Selling a Car in Washington State: Everything You Need to Know

Selling a Car in Washington State: Everything You Need to Know

You need to sell your car, truck or SUV privately to put cash in your pocket, but you do not want to mess it up. Finding a buyer can be difficult without help and getting the price you want complicates things further.

Once you find a buyer who will pay your price, completing your car sale should be easy, right? You sign over the title, hand over it and the keys, and they give you the money. In reality, the process is a little more complicated than that. Each state has its own rules and regulations. So if you are selling a car in Washington State, you need to follow that state’s law. Fortunately, the Washington State government site gives detailed information on the entire sales process.

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Remove Vehicle License Plates

Remove your license plates before the new owner takes possession, even if the vehicle is not your primary one. Leaving the plates on even for a day or two exposes you to possible traffic fines, towing costs, Good to Go! Tickets, etc. that should be the responsibility of the new owners. Plus, they will be highly motivated to take care of transferring ownership into their names if they have to supply the plates immediately. Don't complicate things - remove your license plates promptly.

Report the Sale

Washington State requires you to file a sales report when you sell, surrender ownership or donate certain vehicles such as cars, trucks, travel trailers, motorcycles. This step isn’t just an annoying formality. It removes your liability for civil and criminal liabilities incurred by the new owners. Also, this move also pressures the new owners to complete the transfer of ownership.

These are the situations that call for a sales report:

  • Selling your vehicle privately, out-of-state or on consignment
  • Trading your vehicle to a dealer or a private party
  • Giving your vehicle as a gift to someone
  • Donating your vehicle to a charity
  • Giving your vehicle to a wrecking yard
  • Turning your vehicle over to an insurance company
  • Disposing of your vehicle

The state does not require you to report boat sales. But in any other vehicle sales situation, you would be wise to check the state website for the rules. That way, you will avoid potential hassles and possible fines.

Collect Your Vital Information

Many sales have been delayed because the buyers and sellers did not have all the information they needed on hand. You’ll speed the process if you have the following with you:

  • Your complete license plate number
  • The sale price - in the case of a gift or inheritance, use a zero.
  • The VIN (Vehicle ID number)- This identifying number is usually found on the left front of the dashboard behind the steering wheel. Sometimes, it may be in an alternative area.

The state recommends double-checking all this information before you file your report to avoid a trip to a licensing location to correct any errors and file a new report.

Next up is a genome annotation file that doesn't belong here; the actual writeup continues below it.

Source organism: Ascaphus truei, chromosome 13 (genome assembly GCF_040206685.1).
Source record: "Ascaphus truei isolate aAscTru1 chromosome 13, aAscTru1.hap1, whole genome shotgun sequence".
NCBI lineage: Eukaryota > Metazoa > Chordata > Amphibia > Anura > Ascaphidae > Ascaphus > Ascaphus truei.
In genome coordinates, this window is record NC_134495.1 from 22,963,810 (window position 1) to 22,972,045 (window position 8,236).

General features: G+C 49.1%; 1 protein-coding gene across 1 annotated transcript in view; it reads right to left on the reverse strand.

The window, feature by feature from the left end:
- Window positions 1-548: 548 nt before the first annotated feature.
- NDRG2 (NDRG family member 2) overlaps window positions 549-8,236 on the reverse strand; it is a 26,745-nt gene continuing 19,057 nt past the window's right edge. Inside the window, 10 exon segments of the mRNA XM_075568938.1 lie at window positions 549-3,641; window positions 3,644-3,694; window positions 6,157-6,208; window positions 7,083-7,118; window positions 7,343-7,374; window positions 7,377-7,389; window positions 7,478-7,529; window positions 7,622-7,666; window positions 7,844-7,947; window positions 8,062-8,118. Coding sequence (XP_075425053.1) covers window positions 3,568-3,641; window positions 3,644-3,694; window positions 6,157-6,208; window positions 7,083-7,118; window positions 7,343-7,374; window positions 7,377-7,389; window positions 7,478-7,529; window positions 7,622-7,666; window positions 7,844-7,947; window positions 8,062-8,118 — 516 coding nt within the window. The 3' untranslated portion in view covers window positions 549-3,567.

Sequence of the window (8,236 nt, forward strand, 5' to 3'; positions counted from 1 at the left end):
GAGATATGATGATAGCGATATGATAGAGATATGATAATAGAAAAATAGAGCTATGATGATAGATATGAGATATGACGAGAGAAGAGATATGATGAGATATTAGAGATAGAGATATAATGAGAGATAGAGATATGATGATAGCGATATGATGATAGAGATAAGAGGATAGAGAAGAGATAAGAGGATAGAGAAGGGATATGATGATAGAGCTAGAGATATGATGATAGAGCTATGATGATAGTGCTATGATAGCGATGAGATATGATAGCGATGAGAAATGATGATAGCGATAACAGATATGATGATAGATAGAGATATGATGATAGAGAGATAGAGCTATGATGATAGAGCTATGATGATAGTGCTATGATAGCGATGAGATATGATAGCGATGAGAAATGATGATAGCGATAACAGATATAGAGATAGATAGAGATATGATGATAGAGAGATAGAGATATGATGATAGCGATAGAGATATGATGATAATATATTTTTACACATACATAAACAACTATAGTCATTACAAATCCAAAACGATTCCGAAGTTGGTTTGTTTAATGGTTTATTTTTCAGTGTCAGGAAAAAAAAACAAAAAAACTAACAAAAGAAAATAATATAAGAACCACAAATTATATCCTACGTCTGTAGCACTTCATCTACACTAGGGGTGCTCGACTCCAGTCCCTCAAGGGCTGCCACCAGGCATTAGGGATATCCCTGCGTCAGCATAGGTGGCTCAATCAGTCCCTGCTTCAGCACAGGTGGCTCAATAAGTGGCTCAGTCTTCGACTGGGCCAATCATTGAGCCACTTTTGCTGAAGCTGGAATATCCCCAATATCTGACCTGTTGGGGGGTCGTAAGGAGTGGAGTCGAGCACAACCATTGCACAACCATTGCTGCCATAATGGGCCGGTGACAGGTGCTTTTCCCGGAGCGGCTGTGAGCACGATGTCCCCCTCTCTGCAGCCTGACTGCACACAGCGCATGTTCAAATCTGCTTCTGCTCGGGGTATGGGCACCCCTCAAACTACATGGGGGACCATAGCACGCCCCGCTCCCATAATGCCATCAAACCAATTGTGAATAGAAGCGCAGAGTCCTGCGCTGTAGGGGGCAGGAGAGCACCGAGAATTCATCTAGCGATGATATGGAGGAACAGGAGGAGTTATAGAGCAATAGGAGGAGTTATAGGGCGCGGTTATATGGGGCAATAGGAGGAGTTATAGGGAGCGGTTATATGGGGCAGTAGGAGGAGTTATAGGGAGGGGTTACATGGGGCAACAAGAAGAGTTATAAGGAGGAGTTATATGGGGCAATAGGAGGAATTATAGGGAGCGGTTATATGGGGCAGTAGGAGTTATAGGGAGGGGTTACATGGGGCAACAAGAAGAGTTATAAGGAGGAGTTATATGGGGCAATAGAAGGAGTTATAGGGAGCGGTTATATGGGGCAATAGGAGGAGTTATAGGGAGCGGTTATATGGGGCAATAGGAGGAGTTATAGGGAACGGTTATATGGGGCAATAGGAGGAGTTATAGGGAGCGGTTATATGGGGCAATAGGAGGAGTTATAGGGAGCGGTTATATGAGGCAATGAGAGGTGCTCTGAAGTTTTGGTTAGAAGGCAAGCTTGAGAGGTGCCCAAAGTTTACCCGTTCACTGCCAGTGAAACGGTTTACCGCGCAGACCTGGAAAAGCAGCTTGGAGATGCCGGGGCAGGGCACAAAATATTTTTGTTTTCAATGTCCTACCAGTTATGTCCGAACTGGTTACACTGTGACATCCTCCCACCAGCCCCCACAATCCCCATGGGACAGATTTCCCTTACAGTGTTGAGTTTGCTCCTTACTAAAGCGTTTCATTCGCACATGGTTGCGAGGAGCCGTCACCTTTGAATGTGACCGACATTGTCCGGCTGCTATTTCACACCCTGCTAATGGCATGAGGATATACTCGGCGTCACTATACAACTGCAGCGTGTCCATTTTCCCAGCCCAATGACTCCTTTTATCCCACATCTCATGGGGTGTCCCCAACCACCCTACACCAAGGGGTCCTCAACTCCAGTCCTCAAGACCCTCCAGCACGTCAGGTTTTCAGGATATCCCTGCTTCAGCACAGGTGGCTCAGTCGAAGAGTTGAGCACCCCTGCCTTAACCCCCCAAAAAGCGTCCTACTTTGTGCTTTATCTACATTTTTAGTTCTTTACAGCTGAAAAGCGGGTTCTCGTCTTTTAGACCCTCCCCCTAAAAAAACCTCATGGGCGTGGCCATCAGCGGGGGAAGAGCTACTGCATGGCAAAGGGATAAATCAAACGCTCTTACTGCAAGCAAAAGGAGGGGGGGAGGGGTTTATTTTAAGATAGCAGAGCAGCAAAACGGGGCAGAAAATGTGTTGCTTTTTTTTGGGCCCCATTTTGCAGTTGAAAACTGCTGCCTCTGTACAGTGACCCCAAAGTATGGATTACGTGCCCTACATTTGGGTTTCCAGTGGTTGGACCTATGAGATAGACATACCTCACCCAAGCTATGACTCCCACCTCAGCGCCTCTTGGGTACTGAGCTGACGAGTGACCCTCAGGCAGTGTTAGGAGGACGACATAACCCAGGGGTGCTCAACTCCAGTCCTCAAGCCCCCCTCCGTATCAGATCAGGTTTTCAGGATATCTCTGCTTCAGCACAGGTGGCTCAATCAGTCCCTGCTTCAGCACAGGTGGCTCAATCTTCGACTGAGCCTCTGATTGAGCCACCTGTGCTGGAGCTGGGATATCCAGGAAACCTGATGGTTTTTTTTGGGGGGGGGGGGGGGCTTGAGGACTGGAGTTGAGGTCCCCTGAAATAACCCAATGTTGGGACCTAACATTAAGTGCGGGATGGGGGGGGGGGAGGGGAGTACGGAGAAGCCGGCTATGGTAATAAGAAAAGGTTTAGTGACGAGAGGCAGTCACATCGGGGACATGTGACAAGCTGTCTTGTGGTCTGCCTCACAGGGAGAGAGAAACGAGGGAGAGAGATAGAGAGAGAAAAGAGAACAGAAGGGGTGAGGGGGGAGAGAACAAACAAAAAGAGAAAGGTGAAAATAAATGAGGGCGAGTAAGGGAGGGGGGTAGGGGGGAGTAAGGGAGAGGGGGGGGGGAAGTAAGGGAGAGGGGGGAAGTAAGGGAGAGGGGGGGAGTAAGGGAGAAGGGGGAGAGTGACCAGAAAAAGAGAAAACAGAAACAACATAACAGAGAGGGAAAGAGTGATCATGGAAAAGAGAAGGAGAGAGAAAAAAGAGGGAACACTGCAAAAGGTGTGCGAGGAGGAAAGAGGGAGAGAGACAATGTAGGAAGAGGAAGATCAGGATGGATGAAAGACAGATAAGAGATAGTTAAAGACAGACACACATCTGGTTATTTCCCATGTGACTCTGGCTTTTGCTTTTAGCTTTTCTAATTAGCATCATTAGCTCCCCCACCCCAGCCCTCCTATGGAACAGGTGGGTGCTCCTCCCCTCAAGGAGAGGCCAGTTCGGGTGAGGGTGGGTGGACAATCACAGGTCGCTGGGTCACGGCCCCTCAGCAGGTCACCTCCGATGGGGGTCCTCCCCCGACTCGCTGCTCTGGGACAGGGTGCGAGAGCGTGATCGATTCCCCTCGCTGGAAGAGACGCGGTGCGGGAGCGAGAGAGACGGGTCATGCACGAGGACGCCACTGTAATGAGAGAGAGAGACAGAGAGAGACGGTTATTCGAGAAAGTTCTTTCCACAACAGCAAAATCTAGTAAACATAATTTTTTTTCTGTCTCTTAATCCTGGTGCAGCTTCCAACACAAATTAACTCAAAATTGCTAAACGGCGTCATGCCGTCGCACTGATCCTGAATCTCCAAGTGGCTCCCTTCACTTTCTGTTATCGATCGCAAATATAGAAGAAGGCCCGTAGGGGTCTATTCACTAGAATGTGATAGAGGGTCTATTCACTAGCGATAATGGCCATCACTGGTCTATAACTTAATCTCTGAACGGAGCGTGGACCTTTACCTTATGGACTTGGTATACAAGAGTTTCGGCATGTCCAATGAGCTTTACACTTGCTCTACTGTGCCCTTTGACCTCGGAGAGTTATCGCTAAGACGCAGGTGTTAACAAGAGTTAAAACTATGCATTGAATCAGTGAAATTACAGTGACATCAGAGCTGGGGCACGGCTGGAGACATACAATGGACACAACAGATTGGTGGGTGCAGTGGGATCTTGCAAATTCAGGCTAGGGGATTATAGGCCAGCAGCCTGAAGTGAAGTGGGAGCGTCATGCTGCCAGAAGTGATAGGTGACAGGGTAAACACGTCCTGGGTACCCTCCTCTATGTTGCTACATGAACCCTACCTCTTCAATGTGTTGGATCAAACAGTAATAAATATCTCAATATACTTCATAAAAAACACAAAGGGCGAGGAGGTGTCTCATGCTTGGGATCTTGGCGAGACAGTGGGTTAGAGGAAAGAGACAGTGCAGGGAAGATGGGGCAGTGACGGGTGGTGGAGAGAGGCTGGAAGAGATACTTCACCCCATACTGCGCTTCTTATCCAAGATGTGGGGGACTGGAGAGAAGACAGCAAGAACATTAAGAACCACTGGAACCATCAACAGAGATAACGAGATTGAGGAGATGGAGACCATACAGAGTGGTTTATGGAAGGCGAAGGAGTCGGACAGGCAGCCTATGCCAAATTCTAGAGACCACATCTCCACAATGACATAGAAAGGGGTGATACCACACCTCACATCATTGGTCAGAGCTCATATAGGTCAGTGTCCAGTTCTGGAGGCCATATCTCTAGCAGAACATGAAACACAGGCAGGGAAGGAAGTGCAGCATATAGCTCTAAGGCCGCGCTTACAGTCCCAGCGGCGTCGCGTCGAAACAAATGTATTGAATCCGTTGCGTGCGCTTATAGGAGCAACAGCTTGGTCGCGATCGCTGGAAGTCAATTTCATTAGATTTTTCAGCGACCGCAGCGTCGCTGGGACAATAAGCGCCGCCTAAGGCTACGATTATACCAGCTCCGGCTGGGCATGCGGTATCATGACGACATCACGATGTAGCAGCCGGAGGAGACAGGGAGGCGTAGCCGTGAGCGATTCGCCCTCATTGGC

How and When to File Your Report

You only have five days to file your report before the transaction exposes you to criminal and financial liabilities incurred by the new owner, so do not delay. The filing fee is $13.25, and you can file your report online. If you prefer, you can download the report and mail it to a vehicle licensing location or visit one in person and do the paperwork there.

If for some reason the sale falls through after you file the report, visit a vehicle licensing location and have it deleted as soon as possible.

Update Your Tolling Pass

This step is easy to forget. Be sure to update your Good to Go! Pass to avoid any confusion and prevent paying the new owner’s fines.


Transferring the Title

The buyer must transfer the title. This step is not your responsibility, but you should know what is involved. The buyer must complete the following for a private vehicle sale or vehicle gift within 15 days to avoid a fine.

  • The buyer must have a current title with your signature on it to release ownership.
  • They must have a bill of sale that states the purchase price or have a statement of gift signed by you.
  • The buyer also needs a completed Vehicle Title Application.
  • If the vehicle is 10 years old or under, the buyer needs a completed Odometer Disclosure form.
  • Certain fees apply.

Washington State allows title transfers by mail or in person at a license location.

The PrivateAuto Experience

Your auto sale will go smoothly if you follow state rules and use PrivateAuto. They will help you find a qualified buyer and to complete all the sale details. PrivateAuto takes care of many time-consuming tasks such as providing state documents that are ready to sign.

Selling your vehicle privately can be risky if you go it alone, but PrivateAuto removes those dangers. You can easily list your vehicle on the site and advertise it until you sell it. The site makes it easy to communicate with potential buyers without revealing your personal information. Plus, you can safely schedule a test drive online. PrivateAuto takes the difficulty out of private sales and puts the power in your hands.

Getting started is easy. Just visit the site and create your free account. PrivateAuto takes you through the sale step by step until it closes and you’ve received your money. If you are planning to sell a vehicle, PrivateAuto is the safe and profitable way to go.